Words for the Traveler
(Verses 41 - 79)

41
Vapnom oc váðom
scolo vinir gleðiaz,
þat er a sialfvm synst;
viðrgefendr oc endrgefendr
erosc lengst vinir,
ef þat biþr at verþa vel.


With weapons and clothes,
shall friends gladden each other
those that prove themselves
Those that give are given in return
they are friends the longest
if life endures, and fate be just.
 
   61
   Þveginn oc mettr
   ríði maþr þingi at,
   þot hann seð veddr til vel;
   scva oc bróca
   scammiz engi maþr,
   ne hestz in heldr,
   þot hann hafið góðan.


Washed and fed,
one should ride to the moot
though his clothes are worn;
of shoes and breeches,
let no man be ashamed
Nor of the horse either,
Though it is no thoroughbred.

42
Vin sinom
scal maþr vinr vera
oc gialda giof viþ giof;
hlátr viþ hlátri
scyli ha/lþar taca,
en la/sung viþ lygi.


To his friend
a man must be a friend
and give a gift for gift.
laughter in return for laughter,
And they should use
and deception in return for a lie.

   62
   Snapir oc gnapir,
   er til sevar komr,
   orn a aldinn mar;
   sva er maþr,
   er meþ morgom komr
   oc a formelendr fá.


It snatches and stretches
when it comes to the sea,
the eagle, the ancient sea;
so is he who finds at the moot
he has few supporters
to defend his cause.

43
Vin sinom
scal maþr vinr vera,
þeim oc þess vin;
enn ovinar sins
scyli engi maþr
vinar vinr vera.


To his friend
a man must be a friend
for himself and for the friend,
but no man should
be a friend of a friend
of his foe.
 
   63
   Fregna oc segia
   scal froðra hverr,
   sa er vill heitinn horscr;
   einn vita,
   ne annarr scal,
   þioþ veit, ef þriro.


Ask and reply properly,
each of the wise must,
who wishes to be called wise;
one alone may know
but not another;
and if there are three, all know.

44
Veitztv, ef þv vin átt
þann er þv vel trvir,
oc vill þv af hanom gott geta:
geði scaltv við þann blanda
oc giofom scipta,
fara at finna opt.

Know, if you have a friend
in whom you have faith,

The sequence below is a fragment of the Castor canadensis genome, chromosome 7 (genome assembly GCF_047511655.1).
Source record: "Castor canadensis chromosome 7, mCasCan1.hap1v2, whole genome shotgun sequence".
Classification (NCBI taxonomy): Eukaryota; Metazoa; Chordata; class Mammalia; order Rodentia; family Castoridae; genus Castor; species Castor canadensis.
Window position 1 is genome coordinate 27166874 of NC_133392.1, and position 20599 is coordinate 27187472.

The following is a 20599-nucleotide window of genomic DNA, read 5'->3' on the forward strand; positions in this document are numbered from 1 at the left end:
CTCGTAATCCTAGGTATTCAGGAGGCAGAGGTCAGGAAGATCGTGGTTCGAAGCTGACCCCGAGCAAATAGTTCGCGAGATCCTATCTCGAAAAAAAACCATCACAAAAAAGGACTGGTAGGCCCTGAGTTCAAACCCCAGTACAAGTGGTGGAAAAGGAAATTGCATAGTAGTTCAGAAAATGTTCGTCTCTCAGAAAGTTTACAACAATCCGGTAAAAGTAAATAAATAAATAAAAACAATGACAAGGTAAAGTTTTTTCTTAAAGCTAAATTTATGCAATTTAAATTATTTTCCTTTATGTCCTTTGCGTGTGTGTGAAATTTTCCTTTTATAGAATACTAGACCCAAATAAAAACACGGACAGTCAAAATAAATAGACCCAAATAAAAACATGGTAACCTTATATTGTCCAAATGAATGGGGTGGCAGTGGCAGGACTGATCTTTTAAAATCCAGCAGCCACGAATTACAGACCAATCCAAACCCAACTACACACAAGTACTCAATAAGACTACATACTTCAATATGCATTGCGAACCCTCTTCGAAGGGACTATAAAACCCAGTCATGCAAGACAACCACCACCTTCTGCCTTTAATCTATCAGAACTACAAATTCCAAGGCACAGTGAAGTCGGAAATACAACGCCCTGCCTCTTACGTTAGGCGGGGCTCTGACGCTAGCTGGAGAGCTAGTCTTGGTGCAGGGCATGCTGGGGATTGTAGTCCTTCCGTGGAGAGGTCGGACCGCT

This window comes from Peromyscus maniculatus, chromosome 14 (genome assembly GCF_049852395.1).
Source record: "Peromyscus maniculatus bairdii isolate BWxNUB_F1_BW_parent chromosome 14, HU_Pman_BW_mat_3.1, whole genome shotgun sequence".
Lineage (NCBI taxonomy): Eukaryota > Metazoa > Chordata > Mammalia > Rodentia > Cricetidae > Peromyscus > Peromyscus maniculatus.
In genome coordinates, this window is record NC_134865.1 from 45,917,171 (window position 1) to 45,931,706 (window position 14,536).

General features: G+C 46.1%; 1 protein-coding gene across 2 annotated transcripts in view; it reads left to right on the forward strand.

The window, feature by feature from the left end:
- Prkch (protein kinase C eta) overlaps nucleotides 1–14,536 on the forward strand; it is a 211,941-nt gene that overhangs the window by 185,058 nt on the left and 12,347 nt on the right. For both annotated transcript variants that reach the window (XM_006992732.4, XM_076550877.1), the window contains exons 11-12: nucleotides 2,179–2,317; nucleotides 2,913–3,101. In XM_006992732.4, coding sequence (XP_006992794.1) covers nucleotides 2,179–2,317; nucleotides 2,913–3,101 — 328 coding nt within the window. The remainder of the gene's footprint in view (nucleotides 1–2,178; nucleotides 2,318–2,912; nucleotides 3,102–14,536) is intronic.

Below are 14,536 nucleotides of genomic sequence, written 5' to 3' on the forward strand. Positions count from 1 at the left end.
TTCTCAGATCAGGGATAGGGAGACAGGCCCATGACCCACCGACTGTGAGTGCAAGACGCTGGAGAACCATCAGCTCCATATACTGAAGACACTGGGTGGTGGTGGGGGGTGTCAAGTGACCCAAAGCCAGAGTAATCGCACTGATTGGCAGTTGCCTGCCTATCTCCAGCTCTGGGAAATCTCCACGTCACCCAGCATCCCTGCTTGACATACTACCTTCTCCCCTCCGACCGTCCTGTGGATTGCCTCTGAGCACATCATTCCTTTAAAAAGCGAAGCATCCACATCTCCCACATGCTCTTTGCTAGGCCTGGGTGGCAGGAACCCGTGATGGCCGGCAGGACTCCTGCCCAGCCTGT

and you wish good from him,
you must share thoughts
and exchange gifts,
and go often to seek him out.
     64
   Ríki sit
   scyli radsnotra hverr
   i hófi hafa;
   þa hann þat finnr,
   er meþ frocnom komr,
   at engi er einna hvatastr.

Of his power;
the prudent must
hold in moderation;
for he finds that,
when he is among valiant men,
none is keenest of all.

45
Ef þv átt annan
þannz þv illa trvir,
vildv af hanom þo gott geta:
fagrt scaltv viþ þann mela,
en flátt hyggia
oc gialda la/svng viþ lygi.


If you have another
of whom you mistrust,
but you want good from him,
you must speak fair to him,
but keep deceit in your thoughts,
and give deception in return for a lie.
 
   65
   orða þeirra,
   er maþr a/ðrom segir,
   opt hann giold vm getr.


For the words
spoken to another,
a man often receives repayment.
46
Þat er enn of þann
er þv illa trvir,
oc þer er grvnr at hans gedi:
hleia scaltv viþ þeim
oc vm hvg mela,
glic scolo giold giofom.

There is more about the one
whom you mistrust
and whose mind you suspect:
you should laugh with him
and speak not of your thoughts,
for gift with like gift should be paid.
     66
   Micilsti snemma
   kom ec i marga staði,
   enn til sið i svma;
   a/l var drvccit,
   svmt var olagat,
   sialdan hittir leiðr i lid.


Too soon,
I came to many places
and too late to some;
sometimes the ale was drunk,
sometimes it was not yet ready;
the one that is disliked rarely pleases.

47
Vngr var ec forðom,
for ec einn saman,
þa varð ec villr vega;
a/digr þottvmz,
er ec annan fann,
maþr er mannz gaman.


Long ago I was young,
I traveled on my own,